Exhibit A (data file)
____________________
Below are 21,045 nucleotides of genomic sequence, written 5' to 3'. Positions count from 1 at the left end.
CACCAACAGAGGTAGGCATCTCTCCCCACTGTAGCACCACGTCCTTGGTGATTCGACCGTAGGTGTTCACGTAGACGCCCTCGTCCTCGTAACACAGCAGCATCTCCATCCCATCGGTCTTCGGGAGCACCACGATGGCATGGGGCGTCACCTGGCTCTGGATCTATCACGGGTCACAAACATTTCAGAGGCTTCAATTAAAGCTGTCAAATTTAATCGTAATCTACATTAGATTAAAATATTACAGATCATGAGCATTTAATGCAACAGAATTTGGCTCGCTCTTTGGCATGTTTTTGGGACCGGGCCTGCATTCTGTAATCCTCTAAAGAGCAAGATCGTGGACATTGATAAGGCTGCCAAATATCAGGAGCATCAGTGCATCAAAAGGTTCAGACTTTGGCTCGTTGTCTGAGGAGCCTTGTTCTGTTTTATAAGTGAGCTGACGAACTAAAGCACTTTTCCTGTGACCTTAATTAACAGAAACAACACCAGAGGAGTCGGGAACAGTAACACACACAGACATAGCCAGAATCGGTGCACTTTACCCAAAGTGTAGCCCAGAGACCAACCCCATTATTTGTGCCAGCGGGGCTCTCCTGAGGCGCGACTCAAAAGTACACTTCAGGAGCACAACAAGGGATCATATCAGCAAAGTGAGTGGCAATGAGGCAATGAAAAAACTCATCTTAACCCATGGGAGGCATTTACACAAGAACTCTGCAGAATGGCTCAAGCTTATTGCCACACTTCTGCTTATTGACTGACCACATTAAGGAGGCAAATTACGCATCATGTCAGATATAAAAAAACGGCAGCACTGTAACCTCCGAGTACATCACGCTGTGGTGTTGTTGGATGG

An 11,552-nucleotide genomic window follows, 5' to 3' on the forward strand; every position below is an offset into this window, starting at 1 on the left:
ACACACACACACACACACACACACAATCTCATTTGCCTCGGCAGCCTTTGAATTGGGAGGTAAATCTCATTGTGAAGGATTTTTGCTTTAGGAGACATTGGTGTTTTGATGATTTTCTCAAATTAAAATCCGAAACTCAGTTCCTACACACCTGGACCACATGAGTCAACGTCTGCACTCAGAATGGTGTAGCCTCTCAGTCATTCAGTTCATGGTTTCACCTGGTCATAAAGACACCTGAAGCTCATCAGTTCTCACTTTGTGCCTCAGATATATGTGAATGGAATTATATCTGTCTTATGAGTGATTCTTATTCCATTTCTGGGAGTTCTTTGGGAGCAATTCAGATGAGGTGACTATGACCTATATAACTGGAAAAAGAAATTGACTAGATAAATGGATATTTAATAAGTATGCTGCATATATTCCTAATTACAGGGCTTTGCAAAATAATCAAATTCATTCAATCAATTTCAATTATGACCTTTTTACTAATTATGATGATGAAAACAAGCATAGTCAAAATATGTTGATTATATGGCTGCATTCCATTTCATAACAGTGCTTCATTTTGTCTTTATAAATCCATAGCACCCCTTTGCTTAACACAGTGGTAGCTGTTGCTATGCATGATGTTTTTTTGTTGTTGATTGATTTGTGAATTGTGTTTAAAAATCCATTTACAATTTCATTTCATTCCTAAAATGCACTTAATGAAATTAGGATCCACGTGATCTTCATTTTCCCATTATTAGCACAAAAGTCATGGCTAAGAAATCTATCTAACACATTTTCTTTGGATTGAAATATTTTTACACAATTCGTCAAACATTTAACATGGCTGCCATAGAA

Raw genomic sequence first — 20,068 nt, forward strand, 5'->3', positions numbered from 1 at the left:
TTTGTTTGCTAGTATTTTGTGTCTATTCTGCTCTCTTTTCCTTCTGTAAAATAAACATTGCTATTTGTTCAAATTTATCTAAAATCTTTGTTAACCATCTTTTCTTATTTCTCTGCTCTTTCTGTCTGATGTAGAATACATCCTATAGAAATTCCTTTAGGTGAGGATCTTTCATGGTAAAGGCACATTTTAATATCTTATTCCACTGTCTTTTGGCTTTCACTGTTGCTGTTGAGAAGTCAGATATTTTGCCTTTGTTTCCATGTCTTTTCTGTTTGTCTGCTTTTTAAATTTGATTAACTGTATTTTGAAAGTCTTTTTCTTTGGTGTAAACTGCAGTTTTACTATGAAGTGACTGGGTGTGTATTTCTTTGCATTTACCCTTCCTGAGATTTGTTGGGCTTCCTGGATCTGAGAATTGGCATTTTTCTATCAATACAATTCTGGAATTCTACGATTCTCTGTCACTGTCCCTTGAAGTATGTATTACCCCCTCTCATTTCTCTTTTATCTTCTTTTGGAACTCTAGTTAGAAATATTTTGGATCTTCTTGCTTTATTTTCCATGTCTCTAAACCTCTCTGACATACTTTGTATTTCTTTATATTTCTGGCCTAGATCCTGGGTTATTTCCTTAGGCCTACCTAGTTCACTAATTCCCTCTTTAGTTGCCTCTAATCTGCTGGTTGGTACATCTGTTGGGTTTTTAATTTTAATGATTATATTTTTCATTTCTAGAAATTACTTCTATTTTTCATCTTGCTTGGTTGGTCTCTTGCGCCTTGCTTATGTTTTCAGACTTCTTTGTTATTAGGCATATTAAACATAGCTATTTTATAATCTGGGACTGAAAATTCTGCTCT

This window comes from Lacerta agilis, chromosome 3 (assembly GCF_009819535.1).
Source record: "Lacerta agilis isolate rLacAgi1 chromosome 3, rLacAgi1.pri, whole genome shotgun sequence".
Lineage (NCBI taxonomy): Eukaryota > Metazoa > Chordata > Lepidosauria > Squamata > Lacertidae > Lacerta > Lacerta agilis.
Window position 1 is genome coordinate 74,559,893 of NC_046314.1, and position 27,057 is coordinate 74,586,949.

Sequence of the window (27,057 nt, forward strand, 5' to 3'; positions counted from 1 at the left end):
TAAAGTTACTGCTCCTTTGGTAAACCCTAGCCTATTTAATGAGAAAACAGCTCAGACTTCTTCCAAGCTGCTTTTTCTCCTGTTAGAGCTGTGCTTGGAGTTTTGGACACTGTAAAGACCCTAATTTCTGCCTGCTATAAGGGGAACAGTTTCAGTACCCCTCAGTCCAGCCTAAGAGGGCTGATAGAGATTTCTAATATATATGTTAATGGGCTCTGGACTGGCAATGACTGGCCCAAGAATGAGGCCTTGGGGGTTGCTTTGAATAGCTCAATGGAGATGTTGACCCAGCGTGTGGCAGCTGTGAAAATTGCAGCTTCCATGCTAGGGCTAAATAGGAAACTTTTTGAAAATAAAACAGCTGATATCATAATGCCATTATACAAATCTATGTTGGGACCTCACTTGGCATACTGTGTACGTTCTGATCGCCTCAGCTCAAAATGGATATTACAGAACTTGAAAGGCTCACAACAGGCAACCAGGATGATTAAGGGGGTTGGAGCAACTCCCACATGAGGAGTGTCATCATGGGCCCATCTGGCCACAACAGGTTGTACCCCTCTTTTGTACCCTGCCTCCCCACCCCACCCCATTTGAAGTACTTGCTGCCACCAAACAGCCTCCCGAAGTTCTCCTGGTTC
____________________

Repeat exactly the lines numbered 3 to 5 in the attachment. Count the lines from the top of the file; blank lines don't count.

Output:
An 11,552-nucleotide genomic window follows, 5' to 3' on the forward strand; every position below is an offset into this window, starting at 1 on the left:
ACACACACACACACACACACACACAATCTCATTTGCCTCGGCAGCCTTTGAATTGGGAGGTAAATCTCATTGTGAAGGATTTTTGCTTTAGGAGACATTGGTGTTTTGATGATTTTCTCAAATTAAAATCCGAAACTCAGTTCCTACACACCTGGACCACATGAGTCAACGTCTGCACTCAGAATGGTGTAGCCTCTCAGTCATTCAGTTCATGGTTTCACCTGGTCATAAAGACACCTGAAGCTCATCAGTTCTCACTTTGTGCCTCAGATATATGTGAATGGAATTATATCTGTCTTATGAGTGATTCTTATTCCATTTCTGGGAGTTCTTTGGGAGCAATTCAGATGAGGTGACTATGACCTATATAACTGGAAAAAGAAATTGACTAGATAAATGGATATTTAATAAGTATGCTGCATATATTCCTAATTACAGGGCTTTGCAAAATAATCAAATTCATTCAATCAATTTCAATTATGACCTTTTTACTAATTATGATGATGAAAACAAGCATAGTCAAAATATGTTGATTATATGGCTGCATTCCATTTCATAACAGTGCTTCATTTTGTCTTTATAAATCCATAGCACCCCTTTGCTTAACACAGTGGTAGCTGTTGCTATGCATGATGTTTTTTTGTTGTTGATTGATTTGTGAATTGTGTTTAAAAATCCATTTACAATTTCATTTCATTCCTAAAATGCACTTAATGAAATTAGGATCCACGTGATCTTCATTTTCCCATTATTAGCACAAAAGTCATGGCTAAGAAATCTATCTAACACATTTTCTTTGGATTGAAATATTTTTACACAATTCGTCAAACATTTAACATGGCTGCCATAGAA

Raw genomic sequence first — 20,068 nt, forward strand, 5'->3', positions numbered from 1 at the left: